Monday, October 24, 2016

The two language trap

For a good number of years, I worked with an organization that was doing production and test automation code all in C#. The organization got there partially through trial and error with VendorScript and discarding all work of an individual because no one else could maintain it.  And partially from a timely recommendation from me. I had an opinion: it would be better to work on one language and not go for a different language for the testing code. 

And I'm simplifying things here. In addition to C#, there was at first a lot of JavaScript. Both in production code and tests. And then later on, there started to be a lot of TypeScript. And there was Powershell. So clearly the developers could move around languages. But common thing was that each of the languages was motivated primarily from production, and testing followed. 

The good thing about working on the same language selection was that as the lone tester, I would not be alone even if I would contribute to the automation efforts. The automation was there to support the developers, and while e.g. Python and Robot-framework sales were high (it's from Finland after all), a new language, I believed, would create a distance. 

So I changed jobs and the timely recommendation from me was way past being timely, with years of effort committed to a two language environment. The production language being C++, I could see why the choice of the same language for testing was not quite as straightforward. So the test language was Python. 

The more I look at this, the more I understand that there isn't a real choice of one language. But the two languages still looks a lot like a trap. Here's some differences I'm observing:
  • The gap between 'real' production programmers and the test automation programmers is deeper. 
  • The perceptions of the 'betterness' of the languages deepen the gap
  • People seldom develop equal skills in both, and as new learners they strictly start from one or the other. 
  • The self-esteem of the test automation programmers in their programmer identity is lower as they work on the 'simpler language'
  • There is a lot more of a separation of dev and test, even if both are code 
  • As an exploratory tester, I will be in a two-language trap - learning both enough to get the information in two different formats to the extent I feel I need it
I feel the two language trap exists, because a lot of people struggle early in their programming careers to just work on one language. There's a lot of language specific tricks and development to follow in both the ecosystems, taking the groups further apart.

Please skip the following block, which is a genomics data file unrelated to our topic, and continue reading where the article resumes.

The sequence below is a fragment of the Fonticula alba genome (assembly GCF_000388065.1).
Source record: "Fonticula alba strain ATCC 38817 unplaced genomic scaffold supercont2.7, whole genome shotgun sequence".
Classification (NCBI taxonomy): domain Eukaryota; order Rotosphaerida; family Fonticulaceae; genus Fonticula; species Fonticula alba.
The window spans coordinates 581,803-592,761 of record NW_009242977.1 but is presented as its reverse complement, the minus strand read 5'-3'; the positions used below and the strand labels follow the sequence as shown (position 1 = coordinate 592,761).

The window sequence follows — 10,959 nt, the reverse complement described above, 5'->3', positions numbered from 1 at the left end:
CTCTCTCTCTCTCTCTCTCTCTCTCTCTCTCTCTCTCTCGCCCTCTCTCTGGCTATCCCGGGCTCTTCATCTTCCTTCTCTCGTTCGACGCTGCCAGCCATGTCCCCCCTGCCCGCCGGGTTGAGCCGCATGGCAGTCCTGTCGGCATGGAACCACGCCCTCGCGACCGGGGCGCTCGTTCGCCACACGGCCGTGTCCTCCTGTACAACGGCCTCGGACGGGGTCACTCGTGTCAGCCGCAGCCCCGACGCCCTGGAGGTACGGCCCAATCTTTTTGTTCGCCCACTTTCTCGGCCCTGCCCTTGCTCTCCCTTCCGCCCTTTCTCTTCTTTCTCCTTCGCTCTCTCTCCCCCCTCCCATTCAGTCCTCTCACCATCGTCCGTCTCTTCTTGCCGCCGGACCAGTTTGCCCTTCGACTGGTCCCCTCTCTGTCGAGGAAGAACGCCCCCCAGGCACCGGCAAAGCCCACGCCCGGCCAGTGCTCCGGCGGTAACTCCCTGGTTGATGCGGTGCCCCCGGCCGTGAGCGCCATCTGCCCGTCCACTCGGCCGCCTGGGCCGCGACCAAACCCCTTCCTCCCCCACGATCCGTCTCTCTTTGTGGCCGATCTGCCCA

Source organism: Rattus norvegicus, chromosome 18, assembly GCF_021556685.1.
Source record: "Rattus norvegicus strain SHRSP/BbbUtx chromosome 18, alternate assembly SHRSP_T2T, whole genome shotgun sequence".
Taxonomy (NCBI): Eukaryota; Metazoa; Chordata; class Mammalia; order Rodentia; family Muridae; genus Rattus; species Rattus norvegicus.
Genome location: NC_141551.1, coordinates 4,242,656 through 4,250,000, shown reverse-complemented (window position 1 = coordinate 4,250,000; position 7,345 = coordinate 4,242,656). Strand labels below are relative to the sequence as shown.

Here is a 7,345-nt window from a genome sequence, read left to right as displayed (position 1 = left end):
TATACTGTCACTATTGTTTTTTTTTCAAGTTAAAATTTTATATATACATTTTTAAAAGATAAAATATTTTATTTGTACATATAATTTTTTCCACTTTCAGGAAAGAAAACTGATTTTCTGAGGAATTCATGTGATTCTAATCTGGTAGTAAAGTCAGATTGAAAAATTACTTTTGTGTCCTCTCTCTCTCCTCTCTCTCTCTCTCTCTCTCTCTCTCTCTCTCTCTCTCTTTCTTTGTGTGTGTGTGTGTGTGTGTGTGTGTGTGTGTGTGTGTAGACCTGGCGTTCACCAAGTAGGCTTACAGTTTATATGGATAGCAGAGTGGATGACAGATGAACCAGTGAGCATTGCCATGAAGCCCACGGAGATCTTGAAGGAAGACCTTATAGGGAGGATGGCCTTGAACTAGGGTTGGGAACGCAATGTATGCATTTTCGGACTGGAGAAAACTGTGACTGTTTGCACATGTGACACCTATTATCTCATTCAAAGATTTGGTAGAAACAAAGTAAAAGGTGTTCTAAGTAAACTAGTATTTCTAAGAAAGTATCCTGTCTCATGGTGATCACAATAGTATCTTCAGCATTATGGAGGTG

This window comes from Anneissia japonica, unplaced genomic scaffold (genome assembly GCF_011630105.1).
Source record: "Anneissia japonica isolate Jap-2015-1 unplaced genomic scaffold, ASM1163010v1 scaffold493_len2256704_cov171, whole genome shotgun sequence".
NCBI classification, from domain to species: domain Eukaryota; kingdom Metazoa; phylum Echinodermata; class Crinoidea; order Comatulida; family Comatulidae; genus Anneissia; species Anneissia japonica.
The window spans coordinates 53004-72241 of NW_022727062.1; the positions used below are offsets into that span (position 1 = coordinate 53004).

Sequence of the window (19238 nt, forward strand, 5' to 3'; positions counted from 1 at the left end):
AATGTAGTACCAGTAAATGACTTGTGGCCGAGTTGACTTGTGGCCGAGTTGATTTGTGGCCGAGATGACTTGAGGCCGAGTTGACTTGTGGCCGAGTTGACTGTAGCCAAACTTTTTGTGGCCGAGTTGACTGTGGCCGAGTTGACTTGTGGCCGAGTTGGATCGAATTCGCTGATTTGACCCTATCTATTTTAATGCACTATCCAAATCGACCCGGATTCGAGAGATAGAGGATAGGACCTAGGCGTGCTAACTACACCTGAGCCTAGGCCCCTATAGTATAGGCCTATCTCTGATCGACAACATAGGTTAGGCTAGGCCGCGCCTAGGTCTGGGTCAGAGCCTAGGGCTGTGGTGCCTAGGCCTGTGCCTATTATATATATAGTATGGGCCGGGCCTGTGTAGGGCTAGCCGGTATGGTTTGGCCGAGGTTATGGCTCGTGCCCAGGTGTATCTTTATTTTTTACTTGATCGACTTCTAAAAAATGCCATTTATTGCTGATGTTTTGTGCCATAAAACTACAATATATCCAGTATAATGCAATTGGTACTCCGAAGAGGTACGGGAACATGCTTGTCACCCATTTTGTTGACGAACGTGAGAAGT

So this whole thing puzzles me. I have ideas of how, through collaboration, I could improve what I perceive as suboptimal siloing. How there's cultural work in promoting the two languages as equals in the toolset. How clean code and technical excellence might work as a bridge.

But I wish I did not have to. I wish I could live in a shared language environment. And most of all I wish that those who are not forced by realities into separating production and testing into two different languages, would think twice on their choices. 

It's not about what language your tester is comfortable with. It's also about who will help her in the work, and how much will she have to push to get her work to be the feedback the developers need. 

When the test fails, who cares? I would hope the answer extends the group of test automators. 

2 comments:

  1. A good compromise that I've found in my current position is that, while my testing framework is in python and the SUT is in golang, I was able to make articulate reasons to the developers *why* this was a good idea, which was mainly the libraries and tools available in python that don't exist or aren't quite ready yet, as well as the requirements of the system. Any engineer worth anything will agree with the statement that you should use the best available tool for the job, and while python wouldn't be a great choice for our application (high throughput, need microservices, etc) golang wouldn't be a good tool to use to test a REST api.

    As for the gap problems, those are real, but methods that we use to mitigate them are: Testers write development code, or at least tests (unit tests and the like in production) and developers write test code in the test framework. This keeps both parties familiar with the SUT's new functionality as well as the methods that the test team is using to actually perform those tests.

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    1. In two language trap, I also find it relevant to not limit individuals per language but actively bridge both sides to take some steps on the other language side. That's my reference to "collaboration". My way of doing that is, unsurprisingly to my readers, mob programming.

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